about content feeds

This is literally a ramble. This is the lowest stakes content I have published so far in this website. I am putting this out there so it’s out there instead of “in my head”.

Once, a lifetime ago, we had Google News. That’s the last time I used RSS with any sort of consistency.

I followed a ton of universities and niche news outlets, and read through dozens of publications every single day.

I’d pick some interesting topic or another and write a little bit about them, mostly so a few people at my college could access the weird nuggets I found.

I never did learn to subscribe to RSS any other way after Google News was shut down. Maybe I should — it’s fun to sit down to discover new stuff without being bombarded by potentially side-tracking stimuli.

RSS was the last time I had a fully self-directed content feed.

I have to wonder (otherwise I’d be kicked out of the Guild) whether the demise of Google News had anything to do with someone, somewhere, wanting to limit people’s capacity to have a perfectly curated, non-hijackable connection to writers.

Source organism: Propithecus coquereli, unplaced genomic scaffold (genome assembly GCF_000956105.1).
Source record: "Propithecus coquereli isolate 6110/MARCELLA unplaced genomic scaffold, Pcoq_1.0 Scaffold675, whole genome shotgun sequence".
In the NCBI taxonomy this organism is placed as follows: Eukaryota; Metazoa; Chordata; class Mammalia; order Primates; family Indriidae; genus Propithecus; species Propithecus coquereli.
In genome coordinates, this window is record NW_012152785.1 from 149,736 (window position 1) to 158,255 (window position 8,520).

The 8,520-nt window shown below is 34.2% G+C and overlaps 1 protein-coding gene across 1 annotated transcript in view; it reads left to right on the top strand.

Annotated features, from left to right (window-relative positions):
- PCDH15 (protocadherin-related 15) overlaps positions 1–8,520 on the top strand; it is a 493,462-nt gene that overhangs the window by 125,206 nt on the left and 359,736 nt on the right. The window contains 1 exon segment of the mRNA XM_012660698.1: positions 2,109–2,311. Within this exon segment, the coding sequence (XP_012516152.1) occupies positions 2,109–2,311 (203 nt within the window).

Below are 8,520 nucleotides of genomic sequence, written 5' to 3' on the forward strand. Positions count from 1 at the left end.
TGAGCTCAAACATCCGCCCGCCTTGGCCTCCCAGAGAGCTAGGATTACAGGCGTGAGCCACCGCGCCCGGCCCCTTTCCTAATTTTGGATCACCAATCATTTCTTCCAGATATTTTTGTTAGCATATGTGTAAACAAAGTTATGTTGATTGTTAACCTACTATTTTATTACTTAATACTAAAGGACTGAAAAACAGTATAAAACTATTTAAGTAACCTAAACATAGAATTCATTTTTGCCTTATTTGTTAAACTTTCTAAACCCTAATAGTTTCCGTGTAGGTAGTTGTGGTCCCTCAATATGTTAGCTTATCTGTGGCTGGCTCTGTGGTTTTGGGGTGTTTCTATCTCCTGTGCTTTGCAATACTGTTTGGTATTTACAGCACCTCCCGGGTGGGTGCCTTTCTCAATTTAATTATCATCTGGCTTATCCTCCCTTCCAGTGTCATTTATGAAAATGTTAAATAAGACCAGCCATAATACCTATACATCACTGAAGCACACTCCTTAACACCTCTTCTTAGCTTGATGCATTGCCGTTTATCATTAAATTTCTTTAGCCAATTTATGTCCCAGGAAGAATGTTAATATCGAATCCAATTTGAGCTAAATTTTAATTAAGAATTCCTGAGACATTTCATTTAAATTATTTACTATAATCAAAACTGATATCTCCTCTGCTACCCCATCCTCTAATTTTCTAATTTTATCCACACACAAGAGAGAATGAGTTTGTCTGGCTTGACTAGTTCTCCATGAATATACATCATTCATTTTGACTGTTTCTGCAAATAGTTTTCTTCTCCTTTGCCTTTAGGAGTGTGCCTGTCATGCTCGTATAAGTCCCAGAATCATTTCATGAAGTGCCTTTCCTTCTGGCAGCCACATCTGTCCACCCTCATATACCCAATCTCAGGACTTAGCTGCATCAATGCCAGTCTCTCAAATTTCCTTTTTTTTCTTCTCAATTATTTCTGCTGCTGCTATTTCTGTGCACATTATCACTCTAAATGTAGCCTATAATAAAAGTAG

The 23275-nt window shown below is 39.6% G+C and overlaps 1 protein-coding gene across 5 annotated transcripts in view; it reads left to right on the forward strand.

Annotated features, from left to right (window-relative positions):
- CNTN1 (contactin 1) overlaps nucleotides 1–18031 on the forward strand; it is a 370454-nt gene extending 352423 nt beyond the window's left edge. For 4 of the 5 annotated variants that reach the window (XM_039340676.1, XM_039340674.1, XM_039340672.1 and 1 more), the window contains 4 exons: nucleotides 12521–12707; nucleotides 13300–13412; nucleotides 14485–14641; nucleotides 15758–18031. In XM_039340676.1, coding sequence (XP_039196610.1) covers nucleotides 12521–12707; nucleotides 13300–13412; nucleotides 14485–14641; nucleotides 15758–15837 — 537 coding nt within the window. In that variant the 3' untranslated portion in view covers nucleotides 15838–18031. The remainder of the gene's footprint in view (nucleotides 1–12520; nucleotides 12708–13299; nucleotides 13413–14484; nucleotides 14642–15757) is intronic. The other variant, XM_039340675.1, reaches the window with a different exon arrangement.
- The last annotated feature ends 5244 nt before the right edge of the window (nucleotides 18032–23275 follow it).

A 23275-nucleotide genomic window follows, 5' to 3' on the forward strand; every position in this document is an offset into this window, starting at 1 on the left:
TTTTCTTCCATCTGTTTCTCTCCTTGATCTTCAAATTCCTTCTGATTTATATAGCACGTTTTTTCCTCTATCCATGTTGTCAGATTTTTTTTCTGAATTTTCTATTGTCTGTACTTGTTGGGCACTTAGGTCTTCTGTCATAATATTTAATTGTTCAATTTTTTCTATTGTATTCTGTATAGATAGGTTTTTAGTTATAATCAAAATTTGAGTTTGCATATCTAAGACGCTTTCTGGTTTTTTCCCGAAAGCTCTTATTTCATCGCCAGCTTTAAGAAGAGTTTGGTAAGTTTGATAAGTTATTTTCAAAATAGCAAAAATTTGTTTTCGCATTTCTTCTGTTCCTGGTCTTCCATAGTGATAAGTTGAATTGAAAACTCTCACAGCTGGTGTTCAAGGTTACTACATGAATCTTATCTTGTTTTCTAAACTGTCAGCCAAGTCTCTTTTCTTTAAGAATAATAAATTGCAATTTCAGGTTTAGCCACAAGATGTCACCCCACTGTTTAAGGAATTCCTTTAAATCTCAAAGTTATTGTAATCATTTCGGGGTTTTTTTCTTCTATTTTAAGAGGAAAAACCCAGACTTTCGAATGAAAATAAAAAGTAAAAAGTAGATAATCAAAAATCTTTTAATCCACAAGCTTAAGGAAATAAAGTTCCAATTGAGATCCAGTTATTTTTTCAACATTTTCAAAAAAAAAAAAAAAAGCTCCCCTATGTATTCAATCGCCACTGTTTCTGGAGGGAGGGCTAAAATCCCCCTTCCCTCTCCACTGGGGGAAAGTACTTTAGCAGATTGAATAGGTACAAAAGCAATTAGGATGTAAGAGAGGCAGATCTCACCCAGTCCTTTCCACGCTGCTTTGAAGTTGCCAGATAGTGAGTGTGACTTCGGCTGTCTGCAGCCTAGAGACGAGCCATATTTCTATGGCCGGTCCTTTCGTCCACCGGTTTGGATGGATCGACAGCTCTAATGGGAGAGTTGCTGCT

Feeds today? Mastodon, X, Instagram, Facebook, TikTok… even search is hijacked by gaming the search algorithms — or, simply, ads.

People today get subscribed to newsletters to get a similar effect to a curated content feed, I guess. I get a few of those every so often.

Were I to go back to the RSS days I’d have to contend with the fact that getting links to RSS feeds feels harder today than it used to be, and there is no more Google News — which allowed you to _search_ and _subscribe_.

Thankfully, WordPress (which powers a significant amount of internet traffic) automagically generates an RSS feed at example.com/feed/; a quick poke showed me emacs (the ancient, extensible, self-documenting, fun to use text editor + elisp runtime I like to use for organization, chatting, and other things “text”) handles RSS feeds well and has for aeons.

If I had tools to “manage” an RSS feed close to me [and did not notice], maybe I can rebuild it with a [smaller than I thought] bit of effort.

I wonder (the Guild compels me!): how many more things we routinely give up on just because the tiniest bit of inconvenience shows up.